At one point, for most of the ’90s, Darkthrone were untouchable. Of course, there’s the True Peaceville Trinity of A Blaze In The Northern Sky, Under A Funeral Moon, and Transilvanian Hunger: all eternally enduring works of timeless black metal mystery ‘n’ mystique that can never, ever be soiled or spoiled. Then came Darkthrone’s Wilderness Years, which is where the duo got more interesting and idiosyncratic. It began with 1995’s righteously wretched ‘n’ ugly Panzerfaust – no doubt, the fallout from delivering the trashy trance-out monolith of Transilvanian Hunger the year before – and carried through with a couple cold ‘n’ alone records that brimmed with a uniquely lurking dread. During this time, interviews with Darkthrone were exceedingly rare; the Social Media Era was still far off, but mentions of the band’s activities (if any) were mere, closely-guarded whispers. The new millennium brought more colour in the equally slept-on Plaguewielder, but otherwise saw Nocturno Culto & Fenriz sticking to their (unfashionable) guns. But – and this is a crucial BUT – Darkthrone started talking. Interesting at first, of course, but the more they (usually Fenriz) gabbed, the more that veil of untouchableness was lifted, something once precious or at least unique now lost. And they kept on gabbing and gabbing and gabbing to the point where liner notes now accompanied Darkthrone records, which is the same time they started playing Record Nerd Heavy Metal. You know the albums I’m talking about – you’re either a fan, or not. Me, my indifference inexorably grew the more Manilla Road and Omen references they made; it wasn’t so much a ‘weird’ I was unfamiliar with than it was one I could see coming miles away.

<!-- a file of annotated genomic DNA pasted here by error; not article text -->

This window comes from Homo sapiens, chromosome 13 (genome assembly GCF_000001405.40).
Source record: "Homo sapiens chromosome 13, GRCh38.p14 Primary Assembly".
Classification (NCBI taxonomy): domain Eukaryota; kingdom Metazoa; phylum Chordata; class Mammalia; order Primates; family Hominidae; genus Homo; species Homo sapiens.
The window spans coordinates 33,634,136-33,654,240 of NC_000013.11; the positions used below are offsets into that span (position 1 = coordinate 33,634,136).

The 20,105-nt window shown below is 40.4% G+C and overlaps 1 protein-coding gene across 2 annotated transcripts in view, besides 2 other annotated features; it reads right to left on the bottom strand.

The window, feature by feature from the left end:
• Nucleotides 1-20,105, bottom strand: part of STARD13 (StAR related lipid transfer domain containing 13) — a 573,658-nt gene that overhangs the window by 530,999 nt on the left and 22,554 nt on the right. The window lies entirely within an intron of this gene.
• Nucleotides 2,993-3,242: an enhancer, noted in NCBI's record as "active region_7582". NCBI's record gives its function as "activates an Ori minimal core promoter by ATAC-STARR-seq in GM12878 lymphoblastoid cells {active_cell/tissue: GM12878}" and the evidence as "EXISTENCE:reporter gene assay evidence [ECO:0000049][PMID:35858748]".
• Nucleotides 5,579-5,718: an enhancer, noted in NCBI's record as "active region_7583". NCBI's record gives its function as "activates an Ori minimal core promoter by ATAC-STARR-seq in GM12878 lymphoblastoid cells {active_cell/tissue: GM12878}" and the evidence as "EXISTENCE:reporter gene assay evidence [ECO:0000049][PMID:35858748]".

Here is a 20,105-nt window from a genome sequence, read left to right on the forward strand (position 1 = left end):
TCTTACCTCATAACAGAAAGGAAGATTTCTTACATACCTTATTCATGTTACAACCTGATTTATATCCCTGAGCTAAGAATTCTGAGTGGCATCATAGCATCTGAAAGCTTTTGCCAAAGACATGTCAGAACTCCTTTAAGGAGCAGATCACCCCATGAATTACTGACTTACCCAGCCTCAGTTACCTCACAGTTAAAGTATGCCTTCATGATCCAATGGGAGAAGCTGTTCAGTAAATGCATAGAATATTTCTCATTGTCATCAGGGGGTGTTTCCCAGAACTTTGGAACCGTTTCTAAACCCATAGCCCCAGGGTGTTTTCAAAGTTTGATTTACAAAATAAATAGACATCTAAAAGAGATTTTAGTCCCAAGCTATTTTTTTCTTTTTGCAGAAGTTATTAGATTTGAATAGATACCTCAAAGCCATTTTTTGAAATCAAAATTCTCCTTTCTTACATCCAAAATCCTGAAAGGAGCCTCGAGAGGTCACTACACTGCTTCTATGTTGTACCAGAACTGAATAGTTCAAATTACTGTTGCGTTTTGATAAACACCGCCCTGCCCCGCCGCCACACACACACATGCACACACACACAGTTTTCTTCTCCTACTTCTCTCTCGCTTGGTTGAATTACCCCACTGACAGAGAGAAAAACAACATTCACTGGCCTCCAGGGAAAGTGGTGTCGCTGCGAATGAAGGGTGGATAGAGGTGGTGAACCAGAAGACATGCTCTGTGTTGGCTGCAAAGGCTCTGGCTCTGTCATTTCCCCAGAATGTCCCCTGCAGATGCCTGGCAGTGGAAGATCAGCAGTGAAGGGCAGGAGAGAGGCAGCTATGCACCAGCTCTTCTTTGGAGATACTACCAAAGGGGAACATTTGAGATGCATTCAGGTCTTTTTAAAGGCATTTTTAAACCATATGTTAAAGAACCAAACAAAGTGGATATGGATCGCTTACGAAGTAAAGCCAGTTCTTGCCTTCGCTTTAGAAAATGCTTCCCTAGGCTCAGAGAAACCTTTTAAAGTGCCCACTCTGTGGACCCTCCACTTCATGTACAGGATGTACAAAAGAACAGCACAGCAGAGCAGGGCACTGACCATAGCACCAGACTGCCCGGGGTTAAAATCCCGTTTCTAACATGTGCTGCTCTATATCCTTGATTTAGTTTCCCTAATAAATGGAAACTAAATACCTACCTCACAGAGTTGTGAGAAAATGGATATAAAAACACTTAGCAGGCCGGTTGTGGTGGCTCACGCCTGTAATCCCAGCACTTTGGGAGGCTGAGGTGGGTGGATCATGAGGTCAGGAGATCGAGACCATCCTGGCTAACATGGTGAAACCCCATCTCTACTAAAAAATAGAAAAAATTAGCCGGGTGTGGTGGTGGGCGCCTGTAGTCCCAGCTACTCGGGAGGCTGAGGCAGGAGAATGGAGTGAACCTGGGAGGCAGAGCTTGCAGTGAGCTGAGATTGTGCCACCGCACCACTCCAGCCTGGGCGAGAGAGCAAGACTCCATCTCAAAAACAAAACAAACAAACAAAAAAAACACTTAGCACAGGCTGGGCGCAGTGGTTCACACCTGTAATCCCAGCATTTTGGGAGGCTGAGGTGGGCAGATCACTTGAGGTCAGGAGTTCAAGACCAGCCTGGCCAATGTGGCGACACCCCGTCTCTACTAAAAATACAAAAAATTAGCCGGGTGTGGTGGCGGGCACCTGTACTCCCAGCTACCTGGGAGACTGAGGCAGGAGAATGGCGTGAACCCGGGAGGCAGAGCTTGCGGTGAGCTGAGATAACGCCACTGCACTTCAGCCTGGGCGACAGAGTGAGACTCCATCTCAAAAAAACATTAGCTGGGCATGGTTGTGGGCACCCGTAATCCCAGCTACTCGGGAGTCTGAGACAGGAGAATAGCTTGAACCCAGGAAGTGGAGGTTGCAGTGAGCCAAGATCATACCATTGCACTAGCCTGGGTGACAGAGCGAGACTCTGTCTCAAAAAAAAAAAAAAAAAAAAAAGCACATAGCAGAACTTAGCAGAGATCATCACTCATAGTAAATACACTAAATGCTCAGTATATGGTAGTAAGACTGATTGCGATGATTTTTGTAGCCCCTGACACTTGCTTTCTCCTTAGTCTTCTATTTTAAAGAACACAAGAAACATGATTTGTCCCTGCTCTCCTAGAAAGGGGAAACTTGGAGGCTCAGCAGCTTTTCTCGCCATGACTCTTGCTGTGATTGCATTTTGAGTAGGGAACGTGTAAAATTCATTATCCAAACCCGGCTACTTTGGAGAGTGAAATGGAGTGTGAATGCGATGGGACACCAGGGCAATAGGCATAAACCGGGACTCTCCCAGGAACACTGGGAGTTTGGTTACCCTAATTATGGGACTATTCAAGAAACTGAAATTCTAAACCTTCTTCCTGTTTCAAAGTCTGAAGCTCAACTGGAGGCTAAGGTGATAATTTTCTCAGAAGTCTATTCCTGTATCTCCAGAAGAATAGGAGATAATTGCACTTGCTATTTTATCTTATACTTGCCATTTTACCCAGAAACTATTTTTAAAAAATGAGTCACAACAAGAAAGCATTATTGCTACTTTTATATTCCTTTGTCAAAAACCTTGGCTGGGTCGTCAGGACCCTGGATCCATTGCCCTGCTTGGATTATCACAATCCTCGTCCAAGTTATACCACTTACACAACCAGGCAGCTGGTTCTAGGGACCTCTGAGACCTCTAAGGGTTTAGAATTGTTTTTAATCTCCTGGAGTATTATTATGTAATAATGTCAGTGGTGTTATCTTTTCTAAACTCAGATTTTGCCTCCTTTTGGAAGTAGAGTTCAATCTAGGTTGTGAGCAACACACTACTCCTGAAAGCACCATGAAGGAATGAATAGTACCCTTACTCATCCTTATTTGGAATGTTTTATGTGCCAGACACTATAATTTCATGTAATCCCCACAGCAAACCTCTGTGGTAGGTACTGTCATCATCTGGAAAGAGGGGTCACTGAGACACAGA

And now we have Arctic Thunder, which is purportedly a return to their roots – whatever those are, by this point. But seriously, that title? Sounds like an energy drink or something, or an off-brand version of such. Which leads us nicely into the fundamental problem with the album: it’s been YEARS since Darkthrone have been Darkthrone, and whether or not they no longer know how to be Darkthrone, most of Arctic Thunder sounds like an off-brand version of Darkthrone, or one that’s really, really tired or has been sitting on the shelf far too long. All the same rudiments are in place, and that’s not really a problem – they were pretty fucking instrumental in establishing this lil’ thing we know as black metal – and there’s always been a concerted sense of déjà vu to the riffs comprising their records, from those Wilderness Years on especially to the first few records of the Talking Years. But whereas the likes of Sardonic Wrath and especially Hate Them had an aspect that was alien as it was ugly – or maybe somewhere an inversely proportional sense of understatement vs. expectation, which always worked in Darkthrone’s favour in the past – here on Energy Drink, the duo politely go through the paces, the ones people once expected or anticipate now that Goofy Metal Era is over, and the sense of ‘understatement’ is noxiously pronounced and thus cloying. Then again, this writer might’ve had his blinders on for a decade too long and was oblivious to that cloyingness. Fool me once, shame on you…

I can simply like this because it’s Darkthrone being the Darkthrone when they were Darkthrone, but it’s more an intellectual curiosity rather than one borne of instinct. Maybe in the Rest Home Era, ‘instinct’ is no longer in the vernacular? Shame on me.

Nathan T. Birk 3

IMPORTANT NOTE: This review originally ran in issue 075, however, the printed score of 3.5 appeared erroneously – it’s a very boring explanation, but we used a previous issue’s section as a template and the correct score wasn’t copied in to replace what was there from the issue before. Half a mark’s half a mark after all, so here’s the full review again alongside the correct score.

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